Historical Summary of Wicca

The actual origins of the Wiccan religion are shrouded, but whether by time or by secrecy, none can definitively say. There are theories afoot as to our origins that claim the religion is well over 10,000 years old, perhaps as many as 35,000. There are also theories that place the beginning of Wicca in the hands of Gerald Brosseau Gardner in England during the late 1930’s and early 1940’s, giving Wicca an age of no more than 75 years. Unfortunately (or perhaps fortunately, depending on your point of view), the secrecy that has surrounded the Craft has contributed to a lack of solid documentation in our history. Conversely, that secrecy has also allowed practitioners of our religion to survive, so the heart of Wicca could come forward to the modern day. Regardless of your point of view, the lack of documentation has hampered, if not crippled, efforts to reconstruct our past.

It is beyond the scope of this writing to deal with the possible paleolithic origins of the Craft. For a study of the ancient matrilineal practices of our race, we recommend Eisler’s The Chalice and The Blade. We will also not be presenting the impact of the Inquisition, which we call the Burning Times, on our people. Interested parties are directed to research the subject either by performing a Net Search, or in the library. We ask you to bear in mind that most histories are written by the winners, and to realize that most of the victims of the Burning Times were not Witches; they were usually Christians who were unfortunate enough to be accused, and an accusation was more than sufficient.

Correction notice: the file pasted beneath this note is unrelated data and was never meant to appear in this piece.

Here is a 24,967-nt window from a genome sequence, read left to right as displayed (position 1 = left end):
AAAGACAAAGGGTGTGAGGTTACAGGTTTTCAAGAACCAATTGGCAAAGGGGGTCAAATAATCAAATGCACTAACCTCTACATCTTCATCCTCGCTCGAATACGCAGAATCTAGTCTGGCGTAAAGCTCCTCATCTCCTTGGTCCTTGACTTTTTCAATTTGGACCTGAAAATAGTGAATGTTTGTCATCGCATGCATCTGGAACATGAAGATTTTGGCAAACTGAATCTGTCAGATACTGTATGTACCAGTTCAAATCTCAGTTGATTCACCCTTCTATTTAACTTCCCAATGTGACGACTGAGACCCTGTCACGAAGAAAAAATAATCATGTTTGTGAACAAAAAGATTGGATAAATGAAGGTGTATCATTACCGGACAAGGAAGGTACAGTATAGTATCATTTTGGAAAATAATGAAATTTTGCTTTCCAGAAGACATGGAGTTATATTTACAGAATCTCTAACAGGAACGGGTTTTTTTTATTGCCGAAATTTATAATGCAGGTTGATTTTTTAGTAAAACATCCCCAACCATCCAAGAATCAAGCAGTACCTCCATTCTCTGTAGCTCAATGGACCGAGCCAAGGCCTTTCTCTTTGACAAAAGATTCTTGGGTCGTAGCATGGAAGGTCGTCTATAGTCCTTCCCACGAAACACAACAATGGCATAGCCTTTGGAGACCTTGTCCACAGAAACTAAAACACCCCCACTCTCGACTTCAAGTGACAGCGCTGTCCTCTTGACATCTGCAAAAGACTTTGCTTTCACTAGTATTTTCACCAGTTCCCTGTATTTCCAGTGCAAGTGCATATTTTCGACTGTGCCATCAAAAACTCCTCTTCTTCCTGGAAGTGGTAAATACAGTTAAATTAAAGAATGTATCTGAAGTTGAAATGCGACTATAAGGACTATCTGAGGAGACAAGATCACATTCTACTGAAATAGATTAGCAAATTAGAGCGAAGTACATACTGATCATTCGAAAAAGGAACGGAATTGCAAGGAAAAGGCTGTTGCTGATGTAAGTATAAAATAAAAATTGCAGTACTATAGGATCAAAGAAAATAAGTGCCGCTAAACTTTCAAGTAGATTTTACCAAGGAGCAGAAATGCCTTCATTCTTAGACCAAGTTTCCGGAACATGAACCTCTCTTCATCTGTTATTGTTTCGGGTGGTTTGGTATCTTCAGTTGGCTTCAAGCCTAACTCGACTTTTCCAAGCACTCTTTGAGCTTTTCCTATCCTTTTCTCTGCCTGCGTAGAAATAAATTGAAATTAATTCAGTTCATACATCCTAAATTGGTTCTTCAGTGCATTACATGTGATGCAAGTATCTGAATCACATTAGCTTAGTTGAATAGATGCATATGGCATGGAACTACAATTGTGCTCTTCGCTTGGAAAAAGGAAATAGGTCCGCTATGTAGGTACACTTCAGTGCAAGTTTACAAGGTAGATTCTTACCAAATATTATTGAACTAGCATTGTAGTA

Most, if not all, American Wiccan lineages can be traced to Gerald B. Gardner, an Englishman who was primarily responsible for bringing Wicca to the public eye during the 1950’s. It is believed by some that Gardner was initiated into the New Forest Coven circa September, 1939. Believing that Wicca was in the last stages of decline into extinction, he requested permission from the coven Elders to “go public” with Craft. He was denied. As a compromise, however, he wrote a fictional piece, High Magic’s Aid, which was published in 1949 under the name “Scire”. In it, many of the practices of his coven were allegedly revealed.

In 1951, the Witchcraft Acts were repealed, largely due to the very popular Spiritualist movement. Under the Acts, mediums and spiritualists could be prosecuted as frauds, and several prominent members of Parliament and other officials were strong believers in mediums. The repeal of the Acts, however, also set the stage for the resurgence of the Craft. In 1954, Gardner’s Witchcraft Today was published. The Craft grew steadily during the 1950’s, and The Meaning of Witchcraft, Gardner’s second non-fiction book on the Craft, was published in 1959. All was not peaceful within the then-fledgling Wiccan community, however. Disagreements about the publicity Wicca was getting, and about how to handle an increasingly-hostile Fleet Street media caused a schism within the movement in the summer of 1957. Gardner was the nominal head of the pro-publicity faction, while the more secretive opposition was nominally headed by Doreen Valiente, who had been Gardner’s High Priestess. Gardner remained influential in the Craft throughout the 1950’s and early 1960’s, though his health, which had always been somewhat frail, deteriorated. During the winter of 1963-64, Gardner wintered in Lebanon, which was more peaceful in those days. He boarded the SS Scottish Prince in February of 1964 for his trip home, but died of heart failure while in the Mediterranean. His body was offloaded and buried at the next port of call, Tunis. The original burial site was redeveloped into a park, but before this happened, a High Priestess named Eleanor Bone learned of the plan while she was vacationing in North Africa. She collected funds from other British Witches and had Gardner’s remains moved to another nearby cemetery, where they rest to this day.